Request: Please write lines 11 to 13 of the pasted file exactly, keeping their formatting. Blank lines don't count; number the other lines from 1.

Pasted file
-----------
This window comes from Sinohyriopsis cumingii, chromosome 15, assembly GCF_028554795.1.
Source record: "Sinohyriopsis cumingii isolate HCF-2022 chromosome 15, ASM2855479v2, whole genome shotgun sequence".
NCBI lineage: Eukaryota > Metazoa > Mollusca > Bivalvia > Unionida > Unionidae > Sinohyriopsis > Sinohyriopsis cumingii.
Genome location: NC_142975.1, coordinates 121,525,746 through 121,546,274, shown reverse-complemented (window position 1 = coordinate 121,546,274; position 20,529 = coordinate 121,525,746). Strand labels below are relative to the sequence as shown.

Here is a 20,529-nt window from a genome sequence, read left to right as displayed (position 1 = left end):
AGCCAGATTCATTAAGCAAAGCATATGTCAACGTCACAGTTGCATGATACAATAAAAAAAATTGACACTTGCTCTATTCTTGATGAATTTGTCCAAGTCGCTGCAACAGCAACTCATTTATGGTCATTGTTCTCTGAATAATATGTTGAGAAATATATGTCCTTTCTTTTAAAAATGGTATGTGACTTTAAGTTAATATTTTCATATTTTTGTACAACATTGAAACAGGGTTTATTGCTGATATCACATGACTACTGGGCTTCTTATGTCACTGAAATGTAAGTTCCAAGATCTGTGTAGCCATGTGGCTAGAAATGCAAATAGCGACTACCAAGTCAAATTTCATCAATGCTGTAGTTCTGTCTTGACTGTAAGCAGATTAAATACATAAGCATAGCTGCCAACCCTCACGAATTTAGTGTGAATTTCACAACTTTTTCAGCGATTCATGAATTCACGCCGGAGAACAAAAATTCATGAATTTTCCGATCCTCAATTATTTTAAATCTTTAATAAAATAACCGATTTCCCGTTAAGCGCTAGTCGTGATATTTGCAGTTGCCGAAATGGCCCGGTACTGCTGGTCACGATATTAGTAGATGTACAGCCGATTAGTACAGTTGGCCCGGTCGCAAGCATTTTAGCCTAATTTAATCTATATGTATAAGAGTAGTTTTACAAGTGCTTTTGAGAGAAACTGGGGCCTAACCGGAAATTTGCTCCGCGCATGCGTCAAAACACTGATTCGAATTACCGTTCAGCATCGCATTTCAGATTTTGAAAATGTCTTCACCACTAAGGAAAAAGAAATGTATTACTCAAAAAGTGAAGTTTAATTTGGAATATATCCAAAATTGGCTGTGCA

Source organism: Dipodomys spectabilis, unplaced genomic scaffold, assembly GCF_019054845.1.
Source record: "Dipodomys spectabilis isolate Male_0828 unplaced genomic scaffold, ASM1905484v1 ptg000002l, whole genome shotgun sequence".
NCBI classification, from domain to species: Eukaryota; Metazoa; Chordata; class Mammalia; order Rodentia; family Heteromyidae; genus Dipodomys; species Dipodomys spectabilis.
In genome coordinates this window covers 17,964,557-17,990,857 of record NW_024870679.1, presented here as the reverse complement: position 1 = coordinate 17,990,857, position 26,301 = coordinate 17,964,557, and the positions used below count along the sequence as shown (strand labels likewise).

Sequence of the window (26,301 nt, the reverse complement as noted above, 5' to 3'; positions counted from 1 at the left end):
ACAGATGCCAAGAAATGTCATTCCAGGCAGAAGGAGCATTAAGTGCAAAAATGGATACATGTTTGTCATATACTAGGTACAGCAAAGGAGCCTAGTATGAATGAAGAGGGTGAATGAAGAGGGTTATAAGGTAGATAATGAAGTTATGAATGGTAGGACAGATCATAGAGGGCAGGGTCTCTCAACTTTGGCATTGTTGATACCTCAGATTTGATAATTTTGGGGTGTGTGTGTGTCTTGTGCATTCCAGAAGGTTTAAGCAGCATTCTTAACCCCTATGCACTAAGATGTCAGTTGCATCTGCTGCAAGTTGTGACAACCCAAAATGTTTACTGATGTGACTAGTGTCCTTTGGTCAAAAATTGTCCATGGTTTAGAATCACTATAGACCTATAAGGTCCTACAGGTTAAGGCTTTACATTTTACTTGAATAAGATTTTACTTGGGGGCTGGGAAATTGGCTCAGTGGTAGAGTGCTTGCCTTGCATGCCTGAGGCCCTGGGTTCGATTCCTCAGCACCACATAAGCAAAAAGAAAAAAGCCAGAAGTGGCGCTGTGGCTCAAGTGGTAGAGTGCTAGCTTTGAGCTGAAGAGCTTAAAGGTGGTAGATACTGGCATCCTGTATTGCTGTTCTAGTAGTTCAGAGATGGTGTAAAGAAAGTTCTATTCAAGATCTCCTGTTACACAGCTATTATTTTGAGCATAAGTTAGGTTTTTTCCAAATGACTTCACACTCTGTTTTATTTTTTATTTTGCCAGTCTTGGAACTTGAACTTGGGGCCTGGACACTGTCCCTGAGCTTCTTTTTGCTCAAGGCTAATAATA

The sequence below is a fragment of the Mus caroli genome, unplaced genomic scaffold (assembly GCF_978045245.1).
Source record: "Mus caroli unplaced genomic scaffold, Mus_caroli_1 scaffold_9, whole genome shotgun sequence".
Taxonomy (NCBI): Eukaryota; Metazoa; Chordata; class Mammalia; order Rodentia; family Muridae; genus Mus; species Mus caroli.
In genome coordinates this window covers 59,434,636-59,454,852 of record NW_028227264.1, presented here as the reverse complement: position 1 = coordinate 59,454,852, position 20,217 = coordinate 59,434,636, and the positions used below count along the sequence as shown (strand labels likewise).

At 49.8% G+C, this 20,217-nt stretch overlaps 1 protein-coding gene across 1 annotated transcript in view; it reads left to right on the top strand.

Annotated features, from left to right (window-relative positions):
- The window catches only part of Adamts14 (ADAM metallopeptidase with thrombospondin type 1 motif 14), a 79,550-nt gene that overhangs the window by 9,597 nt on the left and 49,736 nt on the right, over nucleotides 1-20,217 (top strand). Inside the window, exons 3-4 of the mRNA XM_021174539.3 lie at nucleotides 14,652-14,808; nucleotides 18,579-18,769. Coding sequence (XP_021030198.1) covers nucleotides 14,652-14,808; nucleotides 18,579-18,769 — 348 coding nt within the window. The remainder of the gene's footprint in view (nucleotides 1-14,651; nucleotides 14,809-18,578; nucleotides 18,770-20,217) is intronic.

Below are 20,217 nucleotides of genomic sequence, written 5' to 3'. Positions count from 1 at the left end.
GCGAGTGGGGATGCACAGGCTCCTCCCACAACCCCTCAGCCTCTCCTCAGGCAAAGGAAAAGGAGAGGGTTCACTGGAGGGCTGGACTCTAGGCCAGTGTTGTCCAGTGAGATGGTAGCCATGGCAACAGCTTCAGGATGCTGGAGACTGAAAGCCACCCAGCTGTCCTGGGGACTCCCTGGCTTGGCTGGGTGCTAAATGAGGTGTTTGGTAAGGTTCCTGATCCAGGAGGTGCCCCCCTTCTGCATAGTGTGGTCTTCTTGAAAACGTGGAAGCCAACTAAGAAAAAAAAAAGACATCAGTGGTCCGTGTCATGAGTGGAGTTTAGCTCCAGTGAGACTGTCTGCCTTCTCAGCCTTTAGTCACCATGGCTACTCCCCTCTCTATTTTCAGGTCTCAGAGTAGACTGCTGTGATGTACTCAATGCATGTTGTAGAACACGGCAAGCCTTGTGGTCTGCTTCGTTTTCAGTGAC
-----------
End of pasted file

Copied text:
Sequence of the window (26,301 nt, the reverse complement as noted above, 5' to 3'; positions counted from 1 at the left end):
ACAGATGCCAAGAAATGTCATTCCAGGCAGAAGGAGCATTAAGTGCAAAAATGGATACATGTTTGTCATATACTAGGTACAGCAAAGGAGCCTAGTATGAATGAAGAGGGTGAATGAAGAGGGTTATAAGGTAGATAATGAAGTTATGAATGGTAGGACAGATCATAGAGGGCAGGGTCTCTCAACTTTGGCATTGTTGATACCTCAGATTTGATAATTTTGGGGTGTGTGTGTGTCTTGTGCATTCCAGAAGGTTTAAGCAGCATTCTTAACCCCTATGCACTAAGATGTCAGTTGCATCTGCTGCAAGTTGTGACAACCCAAAATGTTTACTGATGTGACTAGTGTCCTTTGGTCAAAAATTGTCCATGGTTTAGAATCACTATAGACCTATAAGGTCCTACAGGTTAAGGCTTTACATTTTACTTGAATAAGATTTTACTTGGGGGCTGGGAAATTGGCTCAGTGGTAGAGTGCTTGCCTTGCATGCCTGAGGCCCTGGGTTCGATTCCTCAGCACCACATAAGCAAAAAGAAAAAAGCCAGAAGTGGCGCTGTGGCTCAAGTGGTAGAGTGCTAGCTTTGAGCTGAAGAGCTTAAAGGTGGTAGATACTGGCATCCTGTATTGCTGTTCTAGTAGTTCAGAGATGGTGTAAAGAAAGTTCTATTCAAGATCTCCTGTTACACAGCTATTATTTTGAGCATAAGTTAGGTTTTTTCCAAATGACTTCACACTCTGTTTTATTTTTTATTTTGCCAGTCTTGGAACTTGAACTTGGGGCCTGGACACTGTCCCTGAGCTTCTTTTTGCTCAAGGCTAATAATA

The sequence below is a fragment of the Mus caroli genome, unplaced genomic scaffold (assembly GCF_978045245.1).